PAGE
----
WSJPro Cybersecurity Symposium

Metaverse Law to Speak at WSJ Cybersecurity Symposium

Metaverse Law will be one of the speakers at the Wall Street Journal’s Cybersecurity Symposium and will focus on the applicable laws and regulations per business type.

It is a two day event in San Diego, CA from Thursday, January 9 to Friday January 10, 2020. The agenda for both days includes breakfast and registration, several speakers, networking breaks, lunch, a cocktail reception on the ninth, and a cybersecurity strategy development bootcamp on the tenth.

A detailed itinerary as well as registration details can be found at https://cybersecurity.wsj.com/symposium/san-diego/#schedule

Blue EU flag fluttering in the wind

Schrems II: No Privacy Shield for EU-US Data Transfers, but Don’t Put Your Eggs into Standard Contractual Clauses Either

Image Credit: Capri23auto from Pixabay

On July 16th, 2020, privacy professionals scrambled after the Court of Justice of the European Union (CJEU) handed down its decision in Schrems II. The ruling invalidated the US-EU Privacy Shield agreement, which authorized transfers of data from the EU to the US for Privacy Shield-certified companies. Though the ruling on Privacy Shield was unexpected given that it was not directly at issue, such a decision is not without precedent or historical pattern. Privacy Shield itself was a replacement for the Safe Harbor framework that was invalidated in 2015 in Schrems I.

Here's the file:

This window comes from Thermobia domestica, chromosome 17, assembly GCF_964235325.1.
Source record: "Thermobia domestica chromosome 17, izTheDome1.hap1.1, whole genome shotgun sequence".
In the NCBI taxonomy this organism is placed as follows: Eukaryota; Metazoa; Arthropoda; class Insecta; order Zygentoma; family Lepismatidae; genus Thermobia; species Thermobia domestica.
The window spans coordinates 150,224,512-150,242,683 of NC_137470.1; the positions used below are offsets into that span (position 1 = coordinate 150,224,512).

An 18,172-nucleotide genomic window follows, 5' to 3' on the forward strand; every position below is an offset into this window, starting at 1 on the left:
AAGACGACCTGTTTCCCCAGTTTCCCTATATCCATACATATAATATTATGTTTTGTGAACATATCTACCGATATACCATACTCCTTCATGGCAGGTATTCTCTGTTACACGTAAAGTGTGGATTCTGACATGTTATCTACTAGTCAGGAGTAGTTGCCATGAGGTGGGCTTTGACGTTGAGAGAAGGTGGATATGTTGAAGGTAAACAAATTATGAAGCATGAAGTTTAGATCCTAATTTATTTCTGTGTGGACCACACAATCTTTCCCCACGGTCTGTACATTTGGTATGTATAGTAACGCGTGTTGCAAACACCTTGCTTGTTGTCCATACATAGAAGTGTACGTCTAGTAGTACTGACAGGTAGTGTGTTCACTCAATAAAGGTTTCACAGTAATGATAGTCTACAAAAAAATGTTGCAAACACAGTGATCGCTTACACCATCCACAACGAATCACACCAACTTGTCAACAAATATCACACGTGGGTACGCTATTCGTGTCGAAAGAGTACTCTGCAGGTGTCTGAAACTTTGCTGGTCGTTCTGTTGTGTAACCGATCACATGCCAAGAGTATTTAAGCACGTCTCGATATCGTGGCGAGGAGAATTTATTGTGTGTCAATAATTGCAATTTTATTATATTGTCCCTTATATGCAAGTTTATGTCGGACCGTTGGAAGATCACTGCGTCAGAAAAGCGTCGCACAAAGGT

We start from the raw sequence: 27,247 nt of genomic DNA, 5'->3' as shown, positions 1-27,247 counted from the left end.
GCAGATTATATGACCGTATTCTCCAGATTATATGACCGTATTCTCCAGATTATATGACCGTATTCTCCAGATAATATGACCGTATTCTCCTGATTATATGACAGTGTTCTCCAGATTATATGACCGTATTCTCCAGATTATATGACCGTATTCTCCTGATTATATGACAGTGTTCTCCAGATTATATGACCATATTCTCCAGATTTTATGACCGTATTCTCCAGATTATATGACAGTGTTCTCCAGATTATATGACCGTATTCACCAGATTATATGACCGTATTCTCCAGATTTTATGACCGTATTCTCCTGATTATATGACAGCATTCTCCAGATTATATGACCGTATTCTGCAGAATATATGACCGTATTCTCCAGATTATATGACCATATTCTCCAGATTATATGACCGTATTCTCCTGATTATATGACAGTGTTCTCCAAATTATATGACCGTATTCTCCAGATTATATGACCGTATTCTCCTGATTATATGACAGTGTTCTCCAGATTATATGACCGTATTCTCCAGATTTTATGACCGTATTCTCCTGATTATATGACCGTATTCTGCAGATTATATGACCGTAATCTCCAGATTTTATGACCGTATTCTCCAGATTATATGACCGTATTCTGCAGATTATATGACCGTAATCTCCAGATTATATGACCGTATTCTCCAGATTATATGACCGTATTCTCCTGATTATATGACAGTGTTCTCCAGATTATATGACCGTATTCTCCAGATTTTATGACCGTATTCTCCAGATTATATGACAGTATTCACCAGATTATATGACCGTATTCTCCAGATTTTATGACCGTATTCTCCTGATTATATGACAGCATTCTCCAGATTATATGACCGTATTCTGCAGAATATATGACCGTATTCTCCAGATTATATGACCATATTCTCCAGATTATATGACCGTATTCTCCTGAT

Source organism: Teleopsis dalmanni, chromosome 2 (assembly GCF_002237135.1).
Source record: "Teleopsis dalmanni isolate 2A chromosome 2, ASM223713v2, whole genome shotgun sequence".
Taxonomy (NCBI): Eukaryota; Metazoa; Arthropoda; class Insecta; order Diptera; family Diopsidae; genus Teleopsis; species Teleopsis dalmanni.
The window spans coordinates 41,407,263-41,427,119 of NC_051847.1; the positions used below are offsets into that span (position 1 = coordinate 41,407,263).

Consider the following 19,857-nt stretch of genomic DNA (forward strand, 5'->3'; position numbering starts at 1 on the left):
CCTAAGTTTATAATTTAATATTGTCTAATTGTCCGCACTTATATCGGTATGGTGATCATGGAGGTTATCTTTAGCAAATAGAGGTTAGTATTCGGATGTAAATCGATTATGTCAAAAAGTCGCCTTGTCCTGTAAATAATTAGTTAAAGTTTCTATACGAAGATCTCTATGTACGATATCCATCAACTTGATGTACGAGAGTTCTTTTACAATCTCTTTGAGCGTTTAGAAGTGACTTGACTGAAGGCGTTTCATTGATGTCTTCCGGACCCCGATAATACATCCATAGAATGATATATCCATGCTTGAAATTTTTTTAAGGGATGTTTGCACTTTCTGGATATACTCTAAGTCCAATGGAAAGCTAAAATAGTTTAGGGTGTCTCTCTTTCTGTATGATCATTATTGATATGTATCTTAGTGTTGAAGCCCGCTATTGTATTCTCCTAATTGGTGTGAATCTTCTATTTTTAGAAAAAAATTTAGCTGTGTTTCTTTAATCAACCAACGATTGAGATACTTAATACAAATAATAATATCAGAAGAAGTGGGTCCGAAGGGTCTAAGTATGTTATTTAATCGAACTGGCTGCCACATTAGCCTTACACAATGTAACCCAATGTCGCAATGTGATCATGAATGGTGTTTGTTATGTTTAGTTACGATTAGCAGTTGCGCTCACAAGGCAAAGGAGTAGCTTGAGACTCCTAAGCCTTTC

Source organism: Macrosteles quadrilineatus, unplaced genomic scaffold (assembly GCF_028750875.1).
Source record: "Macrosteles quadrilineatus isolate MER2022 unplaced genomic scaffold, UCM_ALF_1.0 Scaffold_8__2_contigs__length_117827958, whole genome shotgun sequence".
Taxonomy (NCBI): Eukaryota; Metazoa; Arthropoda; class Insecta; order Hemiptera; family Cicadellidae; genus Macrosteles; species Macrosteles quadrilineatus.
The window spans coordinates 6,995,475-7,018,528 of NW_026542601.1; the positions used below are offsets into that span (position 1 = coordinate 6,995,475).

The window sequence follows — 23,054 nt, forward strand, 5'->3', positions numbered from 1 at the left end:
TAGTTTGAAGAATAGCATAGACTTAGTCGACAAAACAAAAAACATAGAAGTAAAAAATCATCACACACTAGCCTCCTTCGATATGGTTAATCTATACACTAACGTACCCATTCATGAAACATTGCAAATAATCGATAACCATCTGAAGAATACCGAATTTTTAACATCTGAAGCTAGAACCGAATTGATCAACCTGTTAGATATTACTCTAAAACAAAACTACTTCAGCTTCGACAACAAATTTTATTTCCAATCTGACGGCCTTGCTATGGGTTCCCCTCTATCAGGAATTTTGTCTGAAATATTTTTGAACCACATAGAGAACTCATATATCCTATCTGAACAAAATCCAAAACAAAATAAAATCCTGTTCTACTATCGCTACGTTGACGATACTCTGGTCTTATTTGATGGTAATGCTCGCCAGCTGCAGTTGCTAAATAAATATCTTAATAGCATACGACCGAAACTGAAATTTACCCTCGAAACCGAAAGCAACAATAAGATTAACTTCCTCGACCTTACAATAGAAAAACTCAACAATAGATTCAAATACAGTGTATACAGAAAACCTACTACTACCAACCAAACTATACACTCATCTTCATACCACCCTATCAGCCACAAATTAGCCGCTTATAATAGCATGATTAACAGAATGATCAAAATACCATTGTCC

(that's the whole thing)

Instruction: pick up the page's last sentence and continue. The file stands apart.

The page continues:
Now that the Privacy Shield framework has been invalidated, both data controllers and data processors are likely concerned about the next steps to take to ensure that any data transfers integral to its operations can continue. Although the U.S. Department of Commerce has indicated that it will continue processing Privacy Shield certifications, affected companies such as U.S. data importers and EU data exporters should quickly explore and adopt other transfer legitimizing mechanisms with their service providers and vendors in order to prevent any gaps in compliance.

Alternative Mechanism: Standard Contractual Clauses

Under the GDPR, data transfers to “third countries” outside the EU and international organizations are restricted unless validated by an approved mechanism to ensure that GDPR protection will follow.

Under GDPR Article 45, data transfers may be valid on the basis of an “adequacy decision,” where the European Commission has previously evaluated and determined that a third country provides “an adequate level of protection.”

GDPR Article 46(1) provides that, in the absence of an adequacy decision for the third country, other possible transfer mechanisms include Standard Contractual Clauses (SCC). SCCs, also known as “model clauses,” are sets of pre-approved and non-negotiable contractual provisions that both the importer and exporter must agree to.